|Using Technology to Make the Link Between Assessment Data and Instructional Resources|
Once we have assessments in place that assess the full range of expertise and competencies reflected in standards, we could collect student learning data and use the data to continually improve learning outcomes and productivity. For example, such data could be used to create a system of interconnected feedback for students, educators, parents, school leaders, and district administrators.
The goal of creating an interconnected feedback system would be to ensure that key decisions about learning are informed by data and that data are aggregated and made accessible at all levels of the education system for continuous improvement. The challenge associated with this idea is to make relevant data available to the right people, at the right time, and in the right form. Included in this system should be assessment data to support educators' efforts to improve their professional practice. Data from student assessments can enable teachers to become more effective by giving them evidence regarding the effectiveness of the things they do.
In addition, teams of educators reflecting on student data together can identify colleagues who have the most success teaching particular competencies or types of students, and then all team members can learn from the practices used by their most effective colleagues (Darling-Hammond, 2010; U.S. Department of Education, 2010). Using student data in this way could also improve educators' collaboration skills and skills in using data to improve instruction. At times, it might be useful to have educators use common assessments to facilitate this kind of professional learning.
The same student learning data that guide students and educators in their decision-making can inform the work of principals and district administrators. Administrators and policymakers should be able to mine assessment data over time to examine the effectiveness of their programs and interventions.
The need for student data plays out at the district level as well. Districts adopt learning interventions they believe will address specific learning needs, but these interventions often rely on untested assumptions and intuition. In a data-driven continuous improvement process, the district could review data on the intervention's implementation and student learning outcomes after each cycle of use, and then use the data as the basis for refining the learning activities or supports for their implementation to provide a better experience for the next group of students.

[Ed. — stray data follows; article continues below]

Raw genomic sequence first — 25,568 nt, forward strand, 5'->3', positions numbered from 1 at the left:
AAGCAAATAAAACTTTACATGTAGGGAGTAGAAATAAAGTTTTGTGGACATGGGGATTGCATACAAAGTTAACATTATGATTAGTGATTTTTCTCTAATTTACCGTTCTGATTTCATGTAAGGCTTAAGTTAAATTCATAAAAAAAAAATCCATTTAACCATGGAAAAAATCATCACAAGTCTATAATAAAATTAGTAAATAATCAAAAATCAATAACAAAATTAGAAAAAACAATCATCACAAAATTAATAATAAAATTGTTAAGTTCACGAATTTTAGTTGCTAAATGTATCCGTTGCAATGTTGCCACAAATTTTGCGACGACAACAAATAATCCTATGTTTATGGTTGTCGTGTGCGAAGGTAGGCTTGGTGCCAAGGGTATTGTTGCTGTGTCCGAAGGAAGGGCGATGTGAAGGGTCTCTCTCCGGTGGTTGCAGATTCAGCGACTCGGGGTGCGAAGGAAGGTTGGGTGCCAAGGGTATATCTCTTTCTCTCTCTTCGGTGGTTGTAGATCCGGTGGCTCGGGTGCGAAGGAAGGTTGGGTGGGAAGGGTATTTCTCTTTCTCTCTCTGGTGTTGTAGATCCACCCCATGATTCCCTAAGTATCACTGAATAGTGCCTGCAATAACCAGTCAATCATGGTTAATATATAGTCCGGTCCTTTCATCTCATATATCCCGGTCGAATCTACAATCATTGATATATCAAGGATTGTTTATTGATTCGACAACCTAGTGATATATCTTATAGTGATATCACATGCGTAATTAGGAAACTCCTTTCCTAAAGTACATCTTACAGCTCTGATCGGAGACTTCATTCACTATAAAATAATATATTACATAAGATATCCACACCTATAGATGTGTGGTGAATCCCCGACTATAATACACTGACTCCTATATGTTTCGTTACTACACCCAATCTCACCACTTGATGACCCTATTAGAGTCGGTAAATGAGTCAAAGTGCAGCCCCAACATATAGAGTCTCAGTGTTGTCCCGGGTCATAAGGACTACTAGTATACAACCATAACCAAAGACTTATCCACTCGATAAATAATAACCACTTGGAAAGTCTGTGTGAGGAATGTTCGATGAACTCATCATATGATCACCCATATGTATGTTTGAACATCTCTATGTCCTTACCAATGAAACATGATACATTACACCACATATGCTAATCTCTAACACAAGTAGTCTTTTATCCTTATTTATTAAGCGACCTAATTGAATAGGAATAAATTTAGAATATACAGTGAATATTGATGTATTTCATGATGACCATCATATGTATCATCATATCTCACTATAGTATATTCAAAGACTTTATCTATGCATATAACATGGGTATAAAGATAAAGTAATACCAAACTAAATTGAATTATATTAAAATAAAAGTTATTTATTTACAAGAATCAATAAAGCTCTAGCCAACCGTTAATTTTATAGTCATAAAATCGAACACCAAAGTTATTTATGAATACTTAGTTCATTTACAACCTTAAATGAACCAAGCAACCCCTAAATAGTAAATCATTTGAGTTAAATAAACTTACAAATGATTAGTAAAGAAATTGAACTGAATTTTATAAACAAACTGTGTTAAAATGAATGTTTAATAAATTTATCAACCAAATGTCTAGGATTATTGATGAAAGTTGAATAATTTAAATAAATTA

As good as technology-based assessment and data systems might be, educators need support in learning how to use them. An important direction for development and implementation of technology-based assessment systems is the design of technology-based tools that can help educators manage the assessment process, analyze data, and take appropriate action.
Removing Technical and Regulatory Barriers
Two types of challenges to realizing the vision of sharing data across systems are technical and regulatory. On the technical front, multiple student data systems, the lack of common standards for data formats, and system interoperability pose formidable barriers to the development of multi-level assessment systems.
For example, student and program data today are collected at various levels and in various grain sizes to address different needs in the educational system. State data systems generally provide macro solutions, institution-level performance management systems are micro solutions, and student data generated by embedded assessment are nano solutions. Providing meaningful, actionable information that is collected across multiple systems will require building agreement on the technical format for sharing data.
On the regulatory front, regulations such as the Family Educational Rights and Privacy Act (FERPA) serve the very important purpose of protecting the rights of individuals but also can present barriers to data sharing and the improvement of education through research. Many of the barriers to research and data sharing posed by FERPA in its original form were reduced or eliminated through a 2008 revision of the act. Still, varying interpretations of FERPA requirements and differences in district and state policies have made data sharing a complex, time-consuming, and expensive process.
Reducing the technical and regulatory barriers to data aggregation and sharing would facilitate efficient use of data that are already being collected to make judgments about students' learning progress and the effectiveness of education programs.
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